# Polymorphism and type inference

In this chapter, we’ll learn about defining type polymorphic functions, or how to work with generic types.

## Type: The type of types

One characteristic of F* (and many other dependently typed languages)
is that it treats programs and their types uniformly, all within a
single syntactic class. A type system in this style is sometimes
called a *Pure Type System* or PTS.

In F* (as in other PTSs) types have types too, functions can take
types as arguments and return types as results, etc. In particular,
the type of a type is `Type`

, e.g., `bool : Type`

, `int : Type`

,
`int -> int : Type`

etc. In fact, even `Type`

has a type—as
we’ll see when we learn about *universes*.

## Parametric polymorphism or generics

Most modern typed languages provide a way to write programs with generic types. For instance, C# and Java provide generics, C++ has templates, and languages like OCaml and Haskell have several kinds of polymorphic types.

In F*, writing functions that are generic or polymorphic in types arises naturally as a special case of the arrow types that we have already learned about. For example, here’s a polymorphic identity function:

```
let id : a:Type -> a -> a = fun a x -> x
```

There are a several things to note here:

The type of

`id`

is an arrow type, with two arguments. The first argument is`a : Type`

; the second argument is a term of type`a`

; and the result also has the same type`a`

.The definition of

`id`

is a lambda term with two arguments`a : Type`

(corresponding to the first argument type) and`x : a`

. The function returns`x`

—it’s an identity function on the second argument.

Just as with any function, you can write it instead like this:

```
let id (a:Type) (x:a) : a = x
```

To call `id`

, one can apply it first to a type and then to a value of that type, as shown below.

```
let _ : bool = id bool true
let _ : bool = id bool false
let _ : int = id int (-1)
let _ : nat = id nat 17
let _ : string = id string "hello"
let _ : int -> int = id (int -> int) (id int)
```

We’ve defined a function that can be applied to a value `x:a`

for
any type `a`

. The last line there maybe requires a second read: we
instantiated `id`

to `int -> int`

and then applied it to `id`

instantiated to `int`

.

## Exercises

Let’s try a few simple exercises. Click here for the exercise file.

Try defining functions with the following signatures:

```
val apply (a b:Type) (f:a -> b) : a -> b
val compose (a b c:Type) (f: b -> c) (g : a -> b) : a -> c
```

**Answer**

```
let apply a b f = fun x -> f x
let compose a b c f g = fun x -> f (g x)
```

How about writing down a signature for `twice`

:

```
let twice a f x = compose a a a f f x
```

**Answer**

```
val twice (a:Type) (f: a -> a) (x:a) : a
```

It’s quite tedious to have to explicitly provide that first type
argument to `id`

. Implicit arguments and type inference will help,
as we’ll see, next.

## Type inference: Basics

Like many other languages in the tradition of Milner’s ML, type inference is a central component in F*’s design.

You may be used to type inference in other languages, where one can leave out type annotations (e.g., on variables, or when using type-polymorphic (aka generic) functions) and the compiler determines an appropriate type based on the surrounding program context. F*’s type inference includes such a feature, but is considerably more powerful. Like in other dependently typed language, F*’s inference engine is based on higher-order unification and can be used to infer arbitrary fragments of program text, not just type annotations on variables.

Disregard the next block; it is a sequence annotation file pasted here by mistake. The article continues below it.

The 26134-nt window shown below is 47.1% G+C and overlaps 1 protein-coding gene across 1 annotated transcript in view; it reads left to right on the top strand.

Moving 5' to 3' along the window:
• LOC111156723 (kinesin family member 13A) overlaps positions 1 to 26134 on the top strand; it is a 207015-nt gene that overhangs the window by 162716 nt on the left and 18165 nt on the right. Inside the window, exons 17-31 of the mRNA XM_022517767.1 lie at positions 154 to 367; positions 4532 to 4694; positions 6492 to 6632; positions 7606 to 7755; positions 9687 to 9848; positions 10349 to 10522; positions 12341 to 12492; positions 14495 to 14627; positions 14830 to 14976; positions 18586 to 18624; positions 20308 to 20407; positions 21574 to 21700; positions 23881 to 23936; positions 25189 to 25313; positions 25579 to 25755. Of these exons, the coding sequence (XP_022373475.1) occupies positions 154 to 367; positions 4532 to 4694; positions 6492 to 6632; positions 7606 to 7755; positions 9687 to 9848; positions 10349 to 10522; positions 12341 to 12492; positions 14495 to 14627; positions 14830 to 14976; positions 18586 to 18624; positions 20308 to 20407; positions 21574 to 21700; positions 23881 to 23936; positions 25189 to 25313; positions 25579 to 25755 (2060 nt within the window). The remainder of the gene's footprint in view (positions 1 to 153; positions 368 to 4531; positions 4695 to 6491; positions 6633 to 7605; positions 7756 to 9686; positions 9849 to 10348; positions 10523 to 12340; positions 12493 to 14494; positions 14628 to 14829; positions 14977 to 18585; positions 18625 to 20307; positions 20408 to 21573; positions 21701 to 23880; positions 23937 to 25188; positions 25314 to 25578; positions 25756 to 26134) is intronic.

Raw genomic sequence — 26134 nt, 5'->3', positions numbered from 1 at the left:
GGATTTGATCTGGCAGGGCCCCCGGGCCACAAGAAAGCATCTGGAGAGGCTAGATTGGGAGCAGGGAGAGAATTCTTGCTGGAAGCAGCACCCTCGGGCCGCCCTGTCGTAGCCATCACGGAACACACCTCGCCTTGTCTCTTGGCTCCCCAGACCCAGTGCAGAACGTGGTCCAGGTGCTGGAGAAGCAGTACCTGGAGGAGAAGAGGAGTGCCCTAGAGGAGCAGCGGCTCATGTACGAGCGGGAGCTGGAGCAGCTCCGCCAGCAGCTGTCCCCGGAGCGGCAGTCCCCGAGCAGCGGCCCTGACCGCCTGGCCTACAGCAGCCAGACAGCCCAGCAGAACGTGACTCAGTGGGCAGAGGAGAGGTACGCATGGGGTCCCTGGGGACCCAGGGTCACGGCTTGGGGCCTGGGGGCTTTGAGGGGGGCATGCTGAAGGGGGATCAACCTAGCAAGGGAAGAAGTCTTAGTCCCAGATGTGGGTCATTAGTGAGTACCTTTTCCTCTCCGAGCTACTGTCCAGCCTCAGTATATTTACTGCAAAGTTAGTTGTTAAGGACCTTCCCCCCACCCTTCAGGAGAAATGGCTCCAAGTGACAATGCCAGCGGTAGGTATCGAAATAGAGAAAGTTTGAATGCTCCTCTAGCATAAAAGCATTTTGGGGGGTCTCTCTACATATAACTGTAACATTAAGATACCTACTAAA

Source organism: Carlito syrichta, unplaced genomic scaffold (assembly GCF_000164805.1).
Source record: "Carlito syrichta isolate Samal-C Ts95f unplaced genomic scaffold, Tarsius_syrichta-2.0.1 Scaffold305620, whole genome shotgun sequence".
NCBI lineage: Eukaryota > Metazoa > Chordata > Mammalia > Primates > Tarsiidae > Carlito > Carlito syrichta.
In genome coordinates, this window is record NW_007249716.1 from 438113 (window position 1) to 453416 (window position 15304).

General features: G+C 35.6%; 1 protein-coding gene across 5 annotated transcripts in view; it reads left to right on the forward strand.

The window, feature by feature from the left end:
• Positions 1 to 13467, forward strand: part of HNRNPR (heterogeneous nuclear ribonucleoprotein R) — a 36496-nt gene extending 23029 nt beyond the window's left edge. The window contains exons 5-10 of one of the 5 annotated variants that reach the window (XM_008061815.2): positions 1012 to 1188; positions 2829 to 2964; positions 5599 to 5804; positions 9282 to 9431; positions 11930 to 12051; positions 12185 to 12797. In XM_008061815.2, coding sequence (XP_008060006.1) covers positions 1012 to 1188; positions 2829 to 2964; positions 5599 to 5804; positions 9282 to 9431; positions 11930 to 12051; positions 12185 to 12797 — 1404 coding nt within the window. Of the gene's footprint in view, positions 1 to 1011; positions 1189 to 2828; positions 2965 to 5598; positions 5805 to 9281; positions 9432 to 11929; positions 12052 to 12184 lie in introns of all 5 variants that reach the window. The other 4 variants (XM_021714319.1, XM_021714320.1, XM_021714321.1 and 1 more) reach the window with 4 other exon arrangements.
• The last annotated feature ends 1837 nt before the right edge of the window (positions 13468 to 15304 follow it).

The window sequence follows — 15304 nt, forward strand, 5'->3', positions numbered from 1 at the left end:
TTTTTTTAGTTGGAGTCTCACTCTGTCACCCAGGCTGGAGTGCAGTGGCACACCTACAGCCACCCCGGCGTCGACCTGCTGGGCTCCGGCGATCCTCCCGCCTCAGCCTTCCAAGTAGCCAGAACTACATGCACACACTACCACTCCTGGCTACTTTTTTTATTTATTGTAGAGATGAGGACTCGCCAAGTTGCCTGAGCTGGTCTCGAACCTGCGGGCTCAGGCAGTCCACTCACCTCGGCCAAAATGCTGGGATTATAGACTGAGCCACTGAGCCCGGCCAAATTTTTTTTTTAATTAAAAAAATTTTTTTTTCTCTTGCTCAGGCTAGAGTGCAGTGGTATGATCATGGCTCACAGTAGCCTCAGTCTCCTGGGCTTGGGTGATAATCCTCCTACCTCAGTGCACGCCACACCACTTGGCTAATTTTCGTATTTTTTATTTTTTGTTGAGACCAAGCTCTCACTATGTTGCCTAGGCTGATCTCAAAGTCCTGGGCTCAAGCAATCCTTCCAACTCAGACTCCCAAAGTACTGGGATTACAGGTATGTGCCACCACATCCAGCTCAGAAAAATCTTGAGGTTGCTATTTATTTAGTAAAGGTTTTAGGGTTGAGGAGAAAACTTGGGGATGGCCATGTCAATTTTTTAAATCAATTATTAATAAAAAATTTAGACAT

Let’s consider our simple example of the definition and use of the identity function again

```
let id (a:Type) (x:a) : a = x
```

```
let _ : bool = id bool true
let _ : bool = id bool false
let _ : int = id int (-1)
let _ : nat = id nat 17
let _ : string = id string "hello"
let _ : int -> int = id (int -> int) (id int)
```

Instead of explicitly providing that first type argument when applying
`id`

, one could write it as follows, replacing the type arguments
with an underscore `_`

.

```
let _ : bool = id _ true
let _ : bool = id _ false
let _ : int = id _ (-1)
let _ : nat = id _ 17
let _ : string = id _ "hello"
let _ : int -> int = id _ (id _)
```

The underscore symbols is a wildcard, or a hole in program, and it’s the job of the F* typechecker to fill in the hole.

Note

Program holes are a very powerful concept and form the basis of Meta-F*, the metaprogramming and tactics framework embedded in F*—we’ll see more about holes in a later section.

## Implicit arguments

Since it’s tedious to write an `_`

everywhere, F* has a notion of
*implicit arguments*. That is, when defining a function, one can add
annotations to indicate that certain arguments can be omitted at call
sites and left for the typechecker to infer automatically.

For example, one could write

```
let id (#a:Type) (x:a) : a = x
```

decorating the first argument `a`

with a `#`

, to indicate that it is
an implicit argument. Then at call sites, one can simply write:

```
let _ : bool = id true
let _ : bool = id false
let _ : int = id (-1)
let _ : nat = id 17
let _ : string = id "hello"
let _ : int -> int = id id
```

And F* will figure out instantiations for the missing first argument
to `id`

.

In some cases, it may be useful to actually provide an implicit argument explicitly, rather than relying on the F* to pick one. For example, one could write the following:

```
let _ = id #nat 0
let _ = id #(x:int{x == 0}) 0
let _ = id #(x:int{x <> 1}) 0
```

In each case, we provide the first argument of `id`

explicitly, by
preceding it with a `#`

sign, which instructs F* to take the user’s
term rather than generating a hole and trying to fill it.